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What Is Postal Banking?

Postal banking is a system where your local post office offers essential financial services similar to a commercial bank. This system is standard in many parts of the world and was once available in the United States. Advocates now believe returning it could be a low-cost solution for the country’s large unbanked population.


How Postal Banking Works

The local post office can serve as a bank branch with postal banking. For example, it might provide check cashing, bill payment processing, and even small loans.

Although they may sell postal money orders, U.S. post offices do not typically provide these services today. Recipients can also cash orders at a post office location, which is convenient for people who need to pay a bill or want to send money safely to someone who doesn’t have a checking account.

Post offices used not to be that limited. The Postal Savings System ended in 1967 as commercial banks raised their interest rates on savings accounts, and demand for the Postal Savings System declined.


Postal Banking and the Unbanked 

More than 5% of households in the U.S. (about 7.1 million in all) were unbanked in 2019, the most recent year for which figures were available. This means that no household member has a checking or savings account at a bank or credit union.

Cashing a check can be prohibitively expensive for these households which rely on essential banking services.


According to a 2019 survey by the Federal Deposit Insurance Corp. (FDIC), the main reasons that most unbanked households are low-income and lack access to a bank or credit union include:

  • Fees. Unpredictable (often excessive) fees—such as overdraft fees, monthly account fees, and withdrawal fees—prevent some people from opening or keeping accounts.
  • Lack of trust. Many people said they didn’t trust banks to handle their money.
  • High account minimums. The most commonly cited reason for not having a bank account was that the household didn’t have enough money to meet banks’ minimum balance requirements.

Unbanked households that don’t have access to a checking or savings account often have to use check-cashing stores or payday loan centers to conduct financial transactions, like cashing paychecks or paying utility bills. In California, for example, one check-cashing chain’s fees can range from 1.79% to 14.99% of the check’s face value, depending on the type of check.


Advocates of postal banking say that a postal banking system would allow low-income individuals to cash checks at cheaper rates and keep them away from predatory lenders. The ability to go to a post office for small loans could end their reliance on high-cost alternatives, such as payday lenders.


Current Status of Postal Banking Proposals

A white paper released by the U.S. Postal Service Office of Inspector General in 2014 sparked renewed interest in postal banking. According to the paper, underserved households spend on average more than $2,400 a year on interest and fees from alternative financial sources. Postal banking could significantly reduce that amount.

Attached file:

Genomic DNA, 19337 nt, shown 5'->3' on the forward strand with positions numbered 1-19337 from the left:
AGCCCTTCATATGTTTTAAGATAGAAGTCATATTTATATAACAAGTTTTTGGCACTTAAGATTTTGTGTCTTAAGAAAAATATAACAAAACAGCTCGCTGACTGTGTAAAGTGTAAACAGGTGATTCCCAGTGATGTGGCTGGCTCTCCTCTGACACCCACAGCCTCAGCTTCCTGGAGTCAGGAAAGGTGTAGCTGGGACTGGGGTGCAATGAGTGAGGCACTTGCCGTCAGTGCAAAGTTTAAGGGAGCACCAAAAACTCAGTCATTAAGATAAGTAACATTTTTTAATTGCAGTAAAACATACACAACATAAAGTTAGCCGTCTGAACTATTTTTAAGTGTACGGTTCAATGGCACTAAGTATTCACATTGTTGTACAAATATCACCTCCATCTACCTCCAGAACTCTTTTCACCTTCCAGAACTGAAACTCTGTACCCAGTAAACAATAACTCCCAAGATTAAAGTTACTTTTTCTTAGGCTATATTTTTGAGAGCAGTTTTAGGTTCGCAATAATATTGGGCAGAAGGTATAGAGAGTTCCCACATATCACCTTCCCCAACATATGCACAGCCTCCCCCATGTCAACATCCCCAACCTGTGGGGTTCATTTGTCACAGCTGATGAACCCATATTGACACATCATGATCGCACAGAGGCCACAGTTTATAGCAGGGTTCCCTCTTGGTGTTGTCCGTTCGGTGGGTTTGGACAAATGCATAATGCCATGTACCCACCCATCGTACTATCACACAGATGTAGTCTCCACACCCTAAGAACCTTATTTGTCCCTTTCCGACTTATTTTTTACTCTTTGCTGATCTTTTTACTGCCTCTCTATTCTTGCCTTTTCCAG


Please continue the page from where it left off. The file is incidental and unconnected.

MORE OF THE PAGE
In 2020, Sen. Kirsten Gillibrand (D-N.Y.) sponsored a bill—the Postal Banking Act—that would allow the Postal Service to provide essential financial services, starting new conversations about options for underserved Americans. Co-sponsors Sen. Bernie Sanders (I-Vt.) and Sen. Jeff Merkley (D-Ore.) joined her.

The Postal Service, in partnership with the American Postal Workers Union, launched a small pilot postal banking program in four cities in October 2021. Post offices would provide services like cash checking, bill payments, and ATM withdrawals at select locations.

“The Postal Banking Act and the postal banking pilot program have faced significant opposition from Republican leadership in Congress and the banking industry,” said the American Bankers Association (ABA). “The ABA has long been a vocal opponent of postal banking and has previously noted that it could be perceived as a government-endorsed provider competing with taxpaying banks and would create risks that USPS is ill-suited to manage.”

“The ABA says that the answer to the problem of the unbanked is to be found at its branches rather than the Postal Service,” the ABA says.


What is postal banking?

Providing essential banking services at local post offices is called postal banking. This can include checking to cash, bill paying, and even small loans.


What is the advantage of postal banking?

Advocates argue that millions of unbanked Americans could have access to low-cost financial services through postal banking as an alternative to expensive check-cashing stores and payday loan providers.


What is the argument against postal banking?

Many banks now have low-cost programs that could better serve the currently unbanked population, maintaining that the U.S. Postal Service is ill-equipped to add banking to its other services.


The Bottom Line

While postal banking has gained some traction in Congress in recent years, it still faces significant opposition from the banking industry. Most people will continue to rely on banks and credit unions (or check-cashing stores and payday loan purveyors) for banking services unless postal banking becomes widespread. Postal banking is increasingly cited as a potential solution for low-income households that don’t have access to traditional banks or credit unions.


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